Monday, May 6, 2019

German Childhood: Mornings

In just about 40 days, my 2 oldest children and I will be in GERMANY!  In anticipation of the trip, my mind is stirring up so many wonderful memories of my childhood summers in Germany, the years we lived there with the Army, and the trips since.  As I get older, the nostalgia for my grandparents grows stronger.  Sometimes I think I miss them more now than I ever have, just realizing how very much they did to ensure my time with them was the very best (and it was!). 

My youngest daughter is 9 years old right now.   While I started spending every summer with my grandparents when I was 7, it was more after 9 or 10 years old that I remember the details much more vividly.  What was a day like when I was 9 in Germany?

Well, I woke up wrapped in my comforter (feather beds for winter, a lighter insert for summer) and wandered down the hall to find my Oma, who was almost always in the kitchen.  She might be drinking coffee or doing a crossword puzzle, maybe prepping a few things for lunch time already. 

Proper Eierbecher (egg cups) -

Sometimes she would go to the bakery and bring me soft, fresh Brötchen for my breakfast, or if she had done that the day before, she'd warm one up for me in the oven (aufbacken).  I preferred Nutella on my Brötchen - but sometimes also had real butter and Marmelade or honey.  Occasionally, I'd have a slice of my Oma's ever-present, favorite Streuselkuchen (crumb cake) instead.  Very occasoinally, I'd have a boiled egg, always served in an egg cup (Eierbecher - see above pic)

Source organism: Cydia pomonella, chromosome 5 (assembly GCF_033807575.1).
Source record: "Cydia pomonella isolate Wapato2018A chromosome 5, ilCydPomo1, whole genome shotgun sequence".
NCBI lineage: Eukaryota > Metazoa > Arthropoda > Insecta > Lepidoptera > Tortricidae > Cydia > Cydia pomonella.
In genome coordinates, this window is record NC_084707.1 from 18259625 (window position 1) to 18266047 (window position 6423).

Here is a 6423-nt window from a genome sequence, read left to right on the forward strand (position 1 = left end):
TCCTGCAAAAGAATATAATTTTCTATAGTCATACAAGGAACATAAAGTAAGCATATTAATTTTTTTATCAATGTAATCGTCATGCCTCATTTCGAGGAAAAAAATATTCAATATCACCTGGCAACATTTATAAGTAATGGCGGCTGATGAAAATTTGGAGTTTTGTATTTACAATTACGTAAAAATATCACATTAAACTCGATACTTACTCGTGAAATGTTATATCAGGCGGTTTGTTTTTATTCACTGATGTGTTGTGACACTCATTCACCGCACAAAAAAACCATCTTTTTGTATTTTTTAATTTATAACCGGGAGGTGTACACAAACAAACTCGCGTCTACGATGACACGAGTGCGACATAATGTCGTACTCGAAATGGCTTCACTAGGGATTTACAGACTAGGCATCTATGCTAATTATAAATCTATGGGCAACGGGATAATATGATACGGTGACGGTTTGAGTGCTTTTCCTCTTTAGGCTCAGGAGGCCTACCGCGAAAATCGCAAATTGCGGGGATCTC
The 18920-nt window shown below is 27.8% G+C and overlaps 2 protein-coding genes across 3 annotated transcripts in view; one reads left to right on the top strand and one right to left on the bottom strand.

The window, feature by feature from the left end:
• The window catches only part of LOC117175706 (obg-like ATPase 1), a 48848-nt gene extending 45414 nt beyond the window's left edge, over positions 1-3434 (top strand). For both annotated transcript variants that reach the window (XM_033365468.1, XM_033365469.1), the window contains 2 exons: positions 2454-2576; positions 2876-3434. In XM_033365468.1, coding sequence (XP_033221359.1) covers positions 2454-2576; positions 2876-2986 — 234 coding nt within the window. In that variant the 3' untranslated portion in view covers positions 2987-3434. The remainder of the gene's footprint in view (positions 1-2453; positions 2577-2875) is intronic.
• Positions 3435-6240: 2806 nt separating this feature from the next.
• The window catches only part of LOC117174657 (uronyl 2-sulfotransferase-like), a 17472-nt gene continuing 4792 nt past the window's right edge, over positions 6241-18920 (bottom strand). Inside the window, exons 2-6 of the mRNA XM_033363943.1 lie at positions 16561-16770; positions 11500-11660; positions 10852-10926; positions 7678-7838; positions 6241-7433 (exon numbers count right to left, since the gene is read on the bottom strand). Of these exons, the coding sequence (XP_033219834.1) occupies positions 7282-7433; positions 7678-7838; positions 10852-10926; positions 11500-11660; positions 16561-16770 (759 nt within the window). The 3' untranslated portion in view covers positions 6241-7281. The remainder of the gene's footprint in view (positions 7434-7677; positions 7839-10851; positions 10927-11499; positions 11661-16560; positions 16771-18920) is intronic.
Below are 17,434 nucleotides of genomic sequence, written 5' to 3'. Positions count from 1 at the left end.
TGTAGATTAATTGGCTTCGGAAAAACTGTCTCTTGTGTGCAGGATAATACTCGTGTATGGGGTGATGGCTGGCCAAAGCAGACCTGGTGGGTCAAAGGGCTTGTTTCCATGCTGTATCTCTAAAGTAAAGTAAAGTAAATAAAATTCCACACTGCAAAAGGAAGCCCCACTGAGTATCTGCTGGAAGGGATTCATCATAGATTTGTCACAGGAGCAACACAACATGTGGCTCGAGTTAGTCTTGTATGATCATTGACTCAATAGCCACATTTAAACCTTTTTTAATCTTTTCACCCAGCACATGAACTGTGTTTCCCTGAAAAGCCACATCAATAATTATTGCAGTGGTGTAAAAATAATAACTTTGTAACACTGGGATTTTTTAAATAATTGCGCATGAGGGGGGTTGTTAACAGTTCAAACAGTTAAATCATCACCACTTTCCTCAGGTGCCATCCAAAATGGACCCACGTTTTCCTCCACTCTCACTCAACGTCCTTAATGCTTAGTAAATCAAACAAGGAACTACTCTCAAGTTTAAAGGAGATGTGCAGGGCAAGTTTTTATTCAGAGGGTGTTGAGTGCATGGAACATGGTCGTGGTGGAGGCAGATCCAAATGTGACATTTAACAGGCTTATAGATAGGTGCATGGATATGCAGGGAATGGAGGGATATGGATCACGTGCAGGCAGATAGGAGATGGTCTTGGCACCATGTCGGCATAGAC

Recipe for Brötchen:  The Kitchen Project

Source of picture & Recipe for Streuselkuchen:  Essen & Trinken
(German recipe with translation option)

On days where we had no plans, breakfast was a lingering affair.  There was a radio/cassette player on my Oma's little table in the kitchen where I sat.  I would listen to children's stories on tape:  Eine Kleine Nachtmusik, a children's opera by Mozart, or the silly adventures of Räuber Hotzenplotz (the robber named Hotzenplotz) based on stories written by Otfried Preussler.  As I grew older, my grandparents got me other tapes such as the stories of famous composers or folk music, children's songs, and fairy tales.  I listened to those tapes over and over and over again. 

And finally, it was time to get dressed and brush teeth and hair.  By then, my Opa was probably ready to take a walk to his garden, or sometimes we'd get the bicycles out from the cellar.  On the way, we'd pick dandelions to take as a treat for his rabbits.  Sometimes we'd ride our bikes by the nearby Nidda, a small tributary of the Main River.  And we'd probably be out until time to come home for lunch. 

But more about that another day ...

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